with economic decline. (soft music) - [narrator] the early 2000's brought a number of left leaning governments to power. - there was a sort of a cycle that latin america went through in the 1990's. the washington consensus, marka doriantic pro free trade, foreign investment, but that did not produce the results that were expected and a lot of people were looking for alternatives. - the created sort of a dissatisfaction with more free market or more conservative ideological principles. at the same time, this lack of success with the prescriptions of the time opened the door for populists to step in. - we see the 2,000's turn against the austerity of the 1990's. so much of the turn to leftist movement as many saw was because of this.
and this wave of often leftist leaders also benefited from a big commodity boom, one of the biggest in decades. so the chavez's, the lula's all had money to spend on their populations particularly as oil hit hundred dollar plus a barrel and other commodities boomed as well with china's rest. - as much as some countries were very much developing democracy, freedom of speech, markovian policies and a broad approach, others were moving into populism and into policies that somehow were backwards in a way and the consequence are evident now. - [narrator] unprecedented economic growth in the early 2000's buoyed these governments. - the biggest win was what started happening with commodity prices, which were largely the result of the big appetites from asian countries, especially from china, for both food and mineral commodities. and this was perhaps one of the best decades
latin america has had in its history books. - it was partly commodities demand from china, but i think sometimes that gets over exaggerated a bit. i think it was also a product of good policy. i think it was a product of some of the changes that were made starting in the mid 1990's also going into the 2000's. (soft music) the price of oil when hugo chavez took power in 1998 was less than $10. it eventually reached, i think in 2005 and 2006 $140. that's a tremendous bonanza. chile was growing, peru was growing, venezuela was growing. those aren't leftist governments, but then you had ecuador also oil dependent. leftist government rafael correa was growing evo morales in bolivia who was elected 2005, came in in 2006 also country started to grow. - you had about 50 million people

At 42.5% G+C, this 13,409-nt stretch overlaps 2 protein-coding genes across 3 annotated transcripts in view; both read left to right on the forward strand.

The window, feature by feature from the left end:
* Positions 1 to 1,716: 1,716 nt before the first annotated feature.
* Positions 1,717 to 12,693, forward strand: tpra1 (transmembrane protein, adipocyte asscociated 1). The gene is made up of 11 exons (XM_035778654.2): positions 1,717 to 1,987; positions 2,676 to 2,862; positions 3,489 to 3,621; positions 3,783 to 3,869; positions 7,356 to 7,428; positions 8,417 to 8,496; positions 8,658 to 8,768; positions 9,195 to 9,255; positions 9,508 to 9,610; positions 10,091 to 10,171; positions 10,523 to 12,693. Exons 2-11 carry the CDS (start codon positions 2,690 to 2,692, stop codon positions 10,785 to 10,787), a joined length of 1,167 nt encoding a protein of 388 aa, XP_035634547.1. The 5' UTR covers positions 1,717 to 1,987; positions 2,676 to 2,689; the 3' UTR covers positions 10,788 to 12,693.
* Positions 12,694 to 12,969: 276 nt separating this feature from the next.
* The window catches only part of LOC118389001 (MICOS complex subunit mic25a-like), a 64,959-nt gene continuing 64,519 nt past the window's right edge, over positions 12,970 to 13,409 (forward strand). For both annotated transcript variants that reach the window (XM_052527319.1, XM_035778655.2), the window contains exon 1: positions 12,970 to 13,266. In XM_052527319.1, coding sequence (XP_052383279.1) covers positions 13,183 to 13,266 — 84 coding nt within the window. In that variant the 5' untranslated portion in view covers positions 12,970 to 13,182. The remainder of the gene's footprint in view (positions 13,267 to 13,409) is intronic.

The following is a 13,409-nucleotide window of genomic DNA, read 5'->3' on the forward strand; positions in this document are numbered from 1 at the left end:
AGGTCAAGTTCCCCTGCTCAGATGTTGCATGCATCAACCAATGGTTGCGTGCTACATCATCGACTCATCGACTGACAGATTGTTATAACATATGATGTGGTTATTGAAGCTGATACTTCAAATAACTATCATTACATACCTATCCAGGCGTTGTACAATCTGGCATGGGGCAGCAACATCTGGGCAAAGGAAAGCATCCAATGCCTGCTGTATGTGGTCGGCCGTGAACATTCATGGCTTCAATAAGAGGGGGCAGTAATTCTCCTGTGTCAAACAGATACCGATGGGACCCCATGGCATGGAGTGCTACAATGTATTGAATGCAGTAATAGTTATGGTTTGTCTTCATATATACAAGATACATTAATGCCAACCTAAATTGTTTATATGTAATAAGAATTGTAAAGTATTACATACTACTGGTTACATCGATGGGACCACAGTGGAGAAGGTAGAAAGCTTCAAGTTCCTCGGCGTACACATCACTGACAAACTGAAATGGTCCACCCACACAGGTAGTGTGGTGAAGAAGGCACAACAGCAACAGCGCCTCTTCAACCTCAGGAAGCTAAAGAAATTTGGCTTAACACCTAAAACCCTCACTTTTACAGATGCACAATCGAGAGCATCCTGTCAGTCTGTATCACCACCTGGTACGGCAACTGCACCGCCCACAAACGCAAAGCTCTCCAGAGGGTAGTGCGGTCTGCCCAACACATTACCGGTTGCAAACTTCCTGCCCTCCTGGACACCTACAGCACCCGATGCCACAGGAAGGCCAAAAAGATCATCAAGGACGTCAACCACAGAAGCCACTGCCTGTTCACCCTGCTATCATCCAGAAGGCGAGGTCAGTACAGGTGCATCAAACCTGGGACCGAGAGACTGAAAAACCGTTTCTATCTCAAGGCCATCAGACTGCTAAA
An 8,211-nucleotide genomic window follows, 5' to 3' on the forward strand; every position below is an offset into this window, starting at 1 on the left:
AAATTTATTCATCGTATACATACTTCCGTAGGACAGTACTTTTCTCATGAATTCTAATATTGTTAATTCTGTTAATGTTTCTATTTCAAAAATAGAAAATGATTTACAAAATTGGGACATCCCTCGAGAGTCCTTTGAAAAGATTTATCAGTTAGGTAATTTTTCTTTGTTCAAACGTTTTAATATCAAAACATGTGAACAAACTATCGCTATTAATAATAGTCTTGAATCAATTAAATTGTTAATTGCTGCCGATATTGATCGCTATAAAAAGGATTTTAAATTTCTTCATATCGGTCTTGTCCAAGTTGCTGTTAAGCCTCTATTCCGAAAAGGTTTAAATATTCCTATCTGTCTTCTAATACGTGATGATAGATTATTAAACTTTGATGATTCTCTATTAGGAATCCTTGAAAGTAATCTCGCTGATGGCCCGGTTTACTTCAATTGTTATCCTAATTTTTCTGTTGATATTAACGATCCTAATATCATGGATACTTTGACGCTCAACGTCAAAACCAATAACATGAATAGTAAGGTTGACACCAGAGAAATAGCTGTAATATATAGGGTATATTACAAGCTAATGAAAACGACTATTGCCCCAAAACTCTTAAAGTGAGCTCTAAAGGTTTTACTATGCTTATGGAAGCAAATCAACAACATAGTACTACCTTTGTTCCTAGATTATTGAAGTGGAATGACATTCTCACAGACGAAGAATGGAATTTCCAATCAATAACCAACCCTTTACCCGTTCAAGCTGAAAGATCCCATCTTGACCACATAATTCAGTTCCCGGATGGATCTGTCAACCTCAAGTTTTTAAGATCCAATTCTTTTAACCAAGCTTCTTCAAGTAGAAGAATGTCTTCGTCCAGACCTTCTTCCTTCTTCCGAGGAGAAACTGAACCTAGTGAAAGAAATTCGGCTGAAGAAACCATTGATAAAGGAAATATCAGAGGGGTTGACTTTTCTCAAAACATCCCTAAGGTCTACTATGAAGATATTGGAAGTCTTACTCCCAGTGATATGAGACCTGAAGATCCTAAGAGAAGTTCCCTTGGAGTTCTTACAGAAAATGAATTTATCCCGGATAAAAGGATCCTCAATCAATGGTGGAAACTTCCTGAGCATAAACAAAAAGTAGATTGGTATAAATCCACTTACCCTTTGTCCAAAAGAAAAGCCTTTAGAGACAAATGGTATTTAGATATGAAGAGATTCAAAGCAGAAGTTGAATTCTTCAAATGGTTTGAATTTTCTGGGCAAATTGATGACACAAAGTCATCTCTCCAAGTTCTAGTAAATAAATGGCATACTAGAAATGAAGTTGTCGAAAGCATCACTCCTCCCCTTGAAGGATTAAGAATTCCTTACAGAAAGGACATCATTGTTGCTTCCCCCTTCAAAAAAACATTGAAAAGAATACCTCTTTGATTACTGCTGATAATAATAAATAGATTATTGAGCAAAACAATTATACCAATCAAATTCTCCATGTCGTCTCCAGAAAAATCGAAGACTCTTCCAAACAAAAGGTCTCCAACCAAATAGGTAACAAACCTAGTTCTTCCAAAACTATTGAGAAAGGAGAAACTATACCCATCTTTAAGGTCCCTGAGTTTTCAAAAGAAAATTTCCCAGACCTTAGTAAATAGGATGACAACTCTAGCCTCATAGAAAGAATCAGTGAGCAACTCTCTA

who came out of poverty and into the middle class as a result not only of the commodities boom, but also of the smart financial policies. - and as you moved into the mid 2000's what you really saw was the idea that you should have growth and social inclusion all at the same time. and i think that is something that has been a broad based cry. you've got to have growth with social inclusion. and that is something which is universal across latin america. (soft music) - [narrator] the commodities bubble eventually burst revealing fundamental problems. economic disarray went hand in hand with political upheaval. - there's a saying that when the tide goes out, you see who's swimming naked and i think that was true with a lot of latin american countries, brazil obviously being the most obvious case.
the countries where there was a lot of corruption, the countries where they spent, especially recent years chasing off business and investors, those are the ones that are really struggling right now. - when the silver cycle ended, things got bad and fingers got pointed. all these countries that had been spending, you know it's kinda like you get a job and you get a raise and all of a sudden you lose your job and you've been spending like a rich guy 'cause you've been earning like a rich guy. well now you're not earning like a rich guy, but you still have all these bills. politically, a lot of these leaders who had sort of tied their futures to keeping the good times rolling lost their spots. - now as the chinese economy slows down, latin american economies are finding that it's not enough to have china buying up their commodities. they have to reform, they have to create markets for exports, they have to create institutions